5:45: daily calendar entry - read morning Bible passages

6:00: daily calendar entry - check home business e-mails, social media, read newspaper

6:45: daily calendar entry - check office work e-mails

16:00: daily calendar entry - go for a walk

21:00: daily calendar entry - read evening Bible passages

* I also have recorded other general non-daily reminders, on certain days of the week or months, to write my blog, publish my blog, change the filters in my appliances and furnace, change my ceiling fan direction, add fertilizer to the yard, change my flag, etc.

** As you can see, I also feel it is important to begin and end my day in God’s word

In total this commits 3 hours of my day to my goals – assuming an 8-hour workday and an 8-hour sleep, this still allows me 5 hours of free time to do all those other things we tend to do. With Smart phones, I can have my calendar remind me of all these time commitments as well as stay on top of home and work business activities through alerts and notifications, each rarely taking more than a minute or two when I get an alert. The key is recording the things important to you on the calendars and staying committed to following your own plan. It’s far easier with technology constantly reminding us.

Another thing I’ve heard people do, and I do it myself, is every time you have a thought, idea, improvement, or suggested change … e-mail it or text it to yourself, and again don’t let a day go by that you have not addressed this note to yourself. Any reminder I can make for myself is helpful as we often get so busy that we will forget without the reminders.

We make these life style changes, commitments, resolutions, and/or goals because for whatever reason we have decided they are important, they are needed, or they are critical or essential to us. Thus, we were smart enough to know we need these things so anything short of success is admitting that as smart as we were at that time, was not smart enough. I truly know this is not true for all of us because it is not possible that we can’t be as smart as we are – right? So, the difference is the tools, the dedication, the commitment. I once was 270 pounds and I dropped that to 183 pounds not because I’m super dedicated, super smart, nor did I exercise my butt off, but I made a commitment that the true purpose and need for food is sustenance alone. I realized my problem was that I just love to eat, and I was letting that get in the way of the true need for food. In fact, in more cases than not, it’s our wants that get in the way of our needs. The funny things is, we can actually achieve far far more of our wants, if we focus solely, or at least more, on the needs, and only the needs. I admit with Covid, the weight has gone back up mainly because of the negative environment/climate and not compensating for the lack of “natural” exercise one gets from going to and from the office and walking to all the various meetings and such. So, I’ve had to adjust and I am – have I been perfect; far from it, but I’m back on the journey and committed to the results, understanding the basic premise that calories consumed must be equal to or less than calories burned.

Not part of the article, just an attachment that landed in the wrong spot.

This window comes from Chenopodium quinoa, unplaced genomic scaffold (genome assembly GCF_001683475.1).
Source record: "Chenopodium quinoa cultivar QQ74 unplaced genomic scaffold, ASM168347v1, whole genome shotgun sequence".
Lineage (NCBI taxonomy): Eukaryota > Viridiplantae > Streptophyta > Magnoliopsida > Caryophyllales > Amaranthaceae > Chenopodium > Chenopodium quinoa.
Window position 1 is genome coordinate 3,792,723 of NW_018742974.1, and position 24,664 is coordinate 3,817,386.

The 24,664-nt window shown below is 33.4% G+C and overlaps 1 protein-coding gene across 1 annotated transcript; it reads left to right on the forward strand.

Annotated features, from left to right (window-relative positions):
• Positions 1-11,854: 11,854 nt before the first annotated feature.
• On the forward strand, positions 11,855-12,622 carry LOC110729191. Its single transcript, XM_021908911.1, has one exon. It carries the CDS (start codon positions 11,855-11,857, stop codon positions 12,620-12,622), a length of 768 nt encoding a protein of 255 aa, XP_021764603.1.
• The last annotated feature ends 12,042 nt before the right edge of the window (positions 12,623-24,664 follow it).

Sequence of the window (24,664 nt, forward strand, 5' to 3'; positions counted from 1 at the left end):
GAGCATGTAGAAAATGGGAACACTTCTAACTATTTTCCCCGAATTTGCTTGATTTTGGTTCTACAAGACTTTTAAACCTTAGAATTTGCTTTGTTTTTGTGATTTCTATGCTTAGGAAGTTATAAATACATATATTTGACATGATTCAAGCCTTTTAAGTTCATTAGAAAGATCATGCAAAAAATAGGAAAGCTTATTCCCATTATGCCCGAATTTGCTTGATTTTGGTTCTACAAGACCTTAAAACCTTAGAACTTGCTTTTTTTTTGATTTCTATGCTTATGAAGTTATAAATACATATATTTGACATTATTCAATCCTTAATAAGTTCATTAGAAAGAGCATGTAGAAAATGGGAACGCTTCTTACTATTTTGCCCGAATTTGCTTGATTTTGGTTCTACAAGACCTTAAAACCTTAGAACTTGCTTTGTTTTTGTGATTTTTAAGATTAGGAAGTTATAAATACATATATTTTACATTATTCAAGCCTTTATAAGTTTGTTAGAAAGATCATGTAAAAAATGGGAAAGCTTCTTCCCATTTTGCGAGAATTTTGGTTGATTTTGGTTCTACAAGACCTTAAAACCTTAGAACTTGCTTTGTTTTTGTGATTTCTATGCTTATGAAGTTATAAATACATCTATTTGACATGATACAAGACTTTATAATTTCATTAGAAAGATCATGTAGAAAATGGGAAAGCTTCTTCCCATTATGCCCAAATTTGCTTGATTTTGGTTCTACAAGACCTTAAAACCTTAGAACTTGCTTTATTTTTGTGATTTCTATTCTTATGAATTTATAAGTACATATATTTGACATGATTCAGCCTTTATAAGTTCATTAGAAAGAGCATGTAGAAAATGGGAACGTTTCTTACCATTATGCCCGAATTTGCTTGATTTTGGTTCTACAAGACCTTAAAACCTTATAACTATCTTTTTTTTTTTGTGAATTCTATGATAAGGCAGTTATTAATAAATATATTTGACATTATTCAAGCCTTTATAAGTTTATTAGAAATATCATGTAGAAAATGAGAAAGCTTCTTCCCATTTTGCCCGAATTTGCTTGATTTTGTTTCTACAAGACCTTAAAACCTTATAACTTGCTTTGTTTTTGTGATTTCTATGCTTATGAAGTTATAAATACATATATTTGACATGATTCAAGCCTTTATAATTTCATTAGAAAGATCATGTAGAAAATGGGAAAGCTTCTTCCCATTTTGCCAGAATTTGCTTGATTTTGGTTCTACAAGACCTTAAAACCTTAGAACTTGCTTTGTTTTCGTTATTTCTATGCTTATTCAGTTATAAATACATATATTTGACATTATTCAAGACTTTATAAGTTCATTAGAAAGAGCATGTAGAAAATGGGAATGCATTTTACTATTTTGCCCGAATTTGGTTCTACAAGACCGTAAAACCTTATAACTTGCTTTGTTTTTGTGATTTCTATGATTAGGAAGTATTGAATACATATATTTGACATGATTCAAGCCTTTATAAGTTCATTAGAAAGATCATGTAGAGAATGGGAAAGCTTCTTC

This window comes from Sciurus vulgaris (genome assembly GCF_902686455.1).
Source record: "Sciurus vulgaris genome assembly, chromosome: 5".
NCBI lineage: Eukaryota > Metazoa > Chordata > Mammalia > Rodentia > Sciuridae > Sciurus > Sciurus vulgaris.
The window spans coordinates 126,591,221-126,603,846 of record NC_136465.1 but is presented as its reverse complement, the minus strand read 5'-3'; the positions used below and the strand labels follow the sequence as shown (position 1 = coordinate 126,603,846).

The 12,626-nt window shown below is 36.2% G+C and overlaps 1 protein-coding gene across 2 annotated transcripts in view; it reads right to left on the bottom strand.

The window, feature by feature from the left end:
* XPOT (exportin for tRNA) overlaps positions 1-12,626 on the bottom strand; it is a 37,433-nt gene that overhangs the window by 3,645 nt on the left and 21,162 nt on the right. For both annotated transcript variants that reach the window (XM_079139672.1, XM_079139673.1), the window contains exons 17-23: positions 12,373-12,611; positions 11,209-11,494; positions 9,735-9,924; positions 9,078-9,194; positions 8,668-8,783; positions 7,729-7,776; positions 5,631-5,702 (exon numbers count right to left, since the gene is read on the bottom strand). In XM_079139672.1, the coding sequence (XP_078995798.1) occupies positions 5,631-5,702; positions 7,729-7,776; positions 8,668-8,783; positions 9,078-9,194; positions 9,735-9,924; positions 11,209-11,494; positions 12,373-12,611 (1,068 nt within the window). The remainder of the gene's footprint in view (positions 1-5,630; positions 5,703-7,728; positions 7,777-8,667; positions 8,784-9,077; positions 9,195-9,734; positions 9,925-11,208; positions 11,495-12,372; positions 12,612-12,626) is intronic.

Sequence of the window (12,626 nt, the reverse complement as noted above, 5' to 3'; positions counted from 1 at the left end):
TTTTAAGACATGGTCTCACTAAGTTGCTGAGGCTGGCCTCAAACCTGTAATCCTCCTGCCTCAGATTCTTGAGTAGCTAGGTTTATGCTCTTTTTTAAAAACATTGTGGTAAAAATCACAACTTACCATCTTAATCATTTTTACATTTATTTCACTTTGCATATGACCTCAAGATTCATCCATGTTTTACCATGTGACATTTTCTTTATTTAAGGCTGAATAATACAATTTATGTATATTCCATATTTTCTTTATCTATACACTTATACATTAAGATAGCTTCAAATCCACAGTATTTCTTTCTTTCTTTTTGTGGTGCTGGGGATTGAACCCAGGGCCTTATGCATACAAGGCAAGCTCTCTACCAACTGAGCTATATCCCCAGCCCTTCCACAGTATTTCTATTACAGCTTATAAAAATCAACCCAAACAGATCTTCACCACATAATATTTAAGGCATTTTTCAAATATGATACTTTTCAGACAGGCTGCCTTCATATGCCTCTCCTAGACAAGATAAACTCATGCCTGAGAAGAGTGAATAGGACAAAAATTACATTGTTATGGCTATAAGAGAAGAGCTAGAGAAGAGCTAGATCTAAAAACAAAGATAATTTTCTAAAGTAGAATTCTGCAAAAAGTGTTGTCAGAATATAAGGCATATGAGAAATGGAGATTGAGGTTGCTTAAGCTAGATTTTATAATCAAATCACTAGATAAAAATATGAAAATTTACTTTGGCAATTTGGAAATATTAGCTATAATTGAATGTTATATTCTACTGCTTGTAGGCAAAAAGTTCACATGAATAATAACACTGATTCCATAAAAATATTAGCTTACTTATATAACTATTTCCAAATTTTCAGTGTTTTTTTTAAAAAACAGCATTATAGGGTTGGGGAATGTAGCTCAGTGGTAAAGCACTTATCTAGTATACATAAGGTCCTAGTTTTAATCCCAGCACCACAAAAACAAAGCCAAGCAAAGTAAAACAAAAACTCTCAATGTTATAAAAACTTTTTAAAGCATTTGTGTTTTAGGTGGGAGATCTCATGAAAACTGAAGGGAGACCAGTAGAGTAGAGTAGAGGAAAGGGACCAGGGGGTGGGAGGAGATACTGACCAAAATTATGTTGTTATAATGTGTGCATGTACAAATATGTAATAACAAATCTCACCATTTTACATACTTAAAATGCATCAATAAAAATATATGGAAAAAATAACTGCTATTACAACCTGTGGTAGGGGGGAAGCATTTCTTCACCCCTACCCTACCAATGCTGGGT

As I stated, everyone’s different, so what works for one may or may not work for another. But we owe it to ourselves, our family’s, and our friends, to set the goals we know are important and then develop a strategy that will keep us on track and make it all work. We all have the ability to do this, and we can accomplish these things spending lots of dollars … or … just committing to a schedule and spending nothing but our time. Whichever way works for you – FIND IT – COMMITT TO IT – and in the end, you will love the result. But more importantly, so too will your family and friends!!!